Tuesday, January 19, 1999 / 3 p.m. / 820th Meeting
Members Present: Drs. Steven Knapp, James Anthony, Robert Black, John Breitner, Diane Griffin, John Groopman, Bernard Guyer, Robert Lawrence, Ellen MacKenzie, Jonathan Samet, Alfred Sommer, Donald Steinwachs, James Yager, Scott Zeger and Barry Zirkin; and Ms Robin Fox, staff.
Members Absent: Drs. William Brody and Roger McMacken.
Guests: Dr. Sharon Krag and Mr. Herbert Hansen. Provost Steven Knapp convened the meeting at 3:00 p.m.
Approval of the Minutes: Minutes of the 819th meeting on December 22, 1998 were approved.
Remarks by the Provost: Provost Knapp welcomed Dean Sommer back from his extended research trip. Dr. Knapp announced that the University has successfully recruited the new director of governmental affairs who will coordinate federal relations and health affairs for the University and for the Health System. Mr. Thomas Etten, currently at the University of Minnesota, will join the University in March. Ms. Janet Sanfilippo has joined the governmental affairs office to focus on local relations. The governmental affairs office will speak on behalf of the University and Health Systems with one voice. Dr. Knapp noted that almost every search at the University level has been completed.
Remarks by the Dean: Dr. Sommer thanked Dr. Lawrence for his extra efforts as acting dean during Dean Sommer's absence. He then reviewed several acute issues facing the School, including a small decline in projected general funds revenues as a result of decreasing tuition income. He noted that the declines will affect general funds for 1999-2000 and 2000-2001, but that prompt action to increase tuition in 1999-2000 will help for general funds allocations in 2001-2002.
Members of the Advisory Board provided several suggestions to increase tuition income, and felt that special efforts should be made to increase the proportion of admitted applicants who enroll. While the School will continue to make strategic determinations for its overall goals, action taken quickly will at this point will make a difference for future years. Dr. Lawrence commented that several departments have expressed interest in promoting their MHS programs to persons contemplating service in the Peace Corps, and that he will provide further information to the Peace Corps on behalf of the School.
Remarks by the Faculty Senate: Dr. Anthony reported that the Faculty Senate is fully supportive of the CEPH Self Study. The Senate was also supportive of changes to the academic calendar as proposed by Dr. Breysse, chair of the Committee on Academic Standards. The Senate has formed a subcommittee in response to concern expressed by the Department of Population and Family Health Sciences regarding review of protocols involving social science research. The Subcommittee will report back to the Senate at a later date.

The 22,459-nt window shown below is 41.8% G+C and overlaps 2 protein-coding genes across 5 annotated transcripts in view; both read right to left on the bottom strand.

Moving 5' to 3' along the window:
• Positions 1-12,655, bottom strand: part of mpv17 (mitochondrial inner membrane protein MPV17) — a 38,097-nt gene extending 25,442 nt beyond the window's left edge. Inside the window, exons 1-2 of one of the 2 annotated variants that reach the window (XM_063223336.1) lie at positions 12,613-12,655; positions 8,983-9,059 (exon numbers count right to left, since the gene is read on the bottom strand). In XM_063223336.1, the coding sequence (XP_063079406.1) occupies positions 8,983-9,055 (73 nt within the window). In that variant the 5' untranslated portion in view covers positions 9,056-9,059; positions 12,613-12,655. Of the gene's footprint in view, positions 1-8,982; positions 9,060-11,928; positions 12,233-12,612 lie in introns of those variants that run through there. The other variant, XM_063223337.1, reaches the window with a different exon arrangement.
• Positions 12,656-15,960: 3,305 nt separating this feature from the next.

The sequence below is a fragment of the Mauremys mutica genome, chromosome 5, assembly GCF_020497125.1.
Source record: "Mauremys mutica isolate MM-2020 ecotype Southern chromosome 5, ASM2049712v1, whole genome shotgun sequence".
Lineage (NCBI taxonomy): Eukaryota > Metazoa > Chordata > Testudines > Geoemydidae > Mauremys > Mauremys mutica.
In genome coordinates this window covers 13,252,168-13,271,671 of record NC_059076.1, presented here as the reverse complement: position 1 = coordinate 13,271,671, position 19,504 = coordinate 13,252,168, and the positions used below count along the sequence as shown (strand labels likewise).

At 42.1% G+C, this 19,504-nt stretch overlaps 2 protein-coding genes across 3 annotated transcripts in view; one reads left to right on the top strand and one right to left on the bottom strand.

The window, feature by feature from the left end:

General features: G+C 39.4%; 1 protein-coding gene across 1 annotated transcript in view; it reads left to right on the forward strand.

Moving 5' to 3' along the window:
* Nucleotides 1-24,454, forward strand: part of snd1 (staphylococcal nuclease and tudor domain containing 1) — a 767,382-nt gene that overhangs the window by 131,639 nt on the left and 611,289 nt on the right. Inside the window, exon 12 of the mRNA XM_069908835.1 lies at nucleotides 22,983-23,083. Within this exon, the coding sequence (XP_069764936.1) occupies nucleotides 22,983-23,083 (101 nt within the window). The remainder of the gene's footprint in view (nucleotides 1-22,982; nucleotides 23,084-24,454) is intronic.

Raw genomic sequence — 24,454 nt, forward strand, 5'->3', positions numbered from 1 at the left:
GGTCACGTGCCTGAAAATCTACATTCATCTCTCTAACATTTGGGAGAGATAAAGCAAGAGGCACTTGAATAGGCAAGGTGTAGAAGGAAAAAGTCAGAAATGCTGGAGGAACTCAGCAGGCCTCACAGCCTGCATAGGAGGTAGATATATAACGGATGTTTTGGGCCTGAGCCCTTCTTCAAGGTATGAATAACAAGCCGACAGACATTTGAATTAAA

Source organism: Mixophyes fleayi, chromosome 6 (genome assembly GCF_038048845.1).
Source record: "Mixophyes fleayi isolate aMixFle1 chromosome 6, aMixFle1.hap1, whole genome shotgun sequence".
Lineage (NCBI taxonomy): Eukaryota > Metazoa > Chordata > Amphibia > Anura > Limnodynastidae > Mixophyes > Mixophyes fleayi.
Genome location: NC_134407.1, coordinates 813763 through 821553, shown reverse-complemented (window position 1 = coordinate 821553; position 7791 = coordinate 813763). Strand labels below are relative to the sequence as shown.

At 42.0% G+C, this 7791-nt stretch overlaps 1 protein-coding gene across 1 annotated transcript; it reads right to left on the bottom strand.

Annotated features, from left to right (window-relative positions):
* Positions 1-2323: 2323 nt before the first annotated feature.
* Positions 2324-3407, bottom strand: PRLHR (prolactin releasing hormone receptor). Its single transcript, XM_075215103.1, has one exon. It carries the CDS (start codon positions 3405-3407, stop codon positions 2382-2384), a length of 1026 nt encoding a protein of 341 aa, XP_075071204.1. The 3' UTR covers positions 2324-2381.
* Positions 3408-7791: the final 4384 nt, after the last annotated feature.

Report from the Ad Hoc Committee on Basic Science and Public Health Dr. Barry Zirkin described the purpose of the committee convened to address the contributions and increased coordination of basic sciences within the School. The committee met several times during 1998. The three major questions raised by the Committee included: why should laboratory sciences exist in a school of public health; how can the current lab science areas be strengthened and further integrated; and how can the laboratory sciences be more broadly integrated into the fabric of the school, in particular into non-laboratory science areas.
The committee felt that laboratory sciences are core to public health, but may need to better articulate their contributions. Dr. Zirkin noted that laboratory science information is sought out by the public due to its direct impact on health, for example the Human Genome Project. In addition to carrying out laboratory science investigations, they can also help interpret their findings to non-laboratory science colleagues and to the public. However, laboratory scientists must stay current in order to stay viable.
A number of efforts are underway to better integrate and coordinate education of laboratory scientists in the School, including: a core discussion group for SHPH students taking courses in the SOM; joint student recruitment across the School laboratory science departments; and Dean's Office support of a laboratory science student-led seminar series.
Dr. Zirkin then suggested a number of mechanisms to better integrate laboratory and non-laboratory science groups which focussed on providing students with grounding in genetics, biology and quantitative sciences, for example, a program in "public health biology", which might focus on biology and quantitative sciences. A master's degree in genetics or biology might be directed toward post- doctoral fellows trained in epidemiology or biostatistics. Conversely, a masters's degree in biostatistics or epidemiology might be appropriate for laboratory-trained post-doctoral fellows. A number of other mechanisms were suggested to educate students in both laboratory and non-laboratory sciences.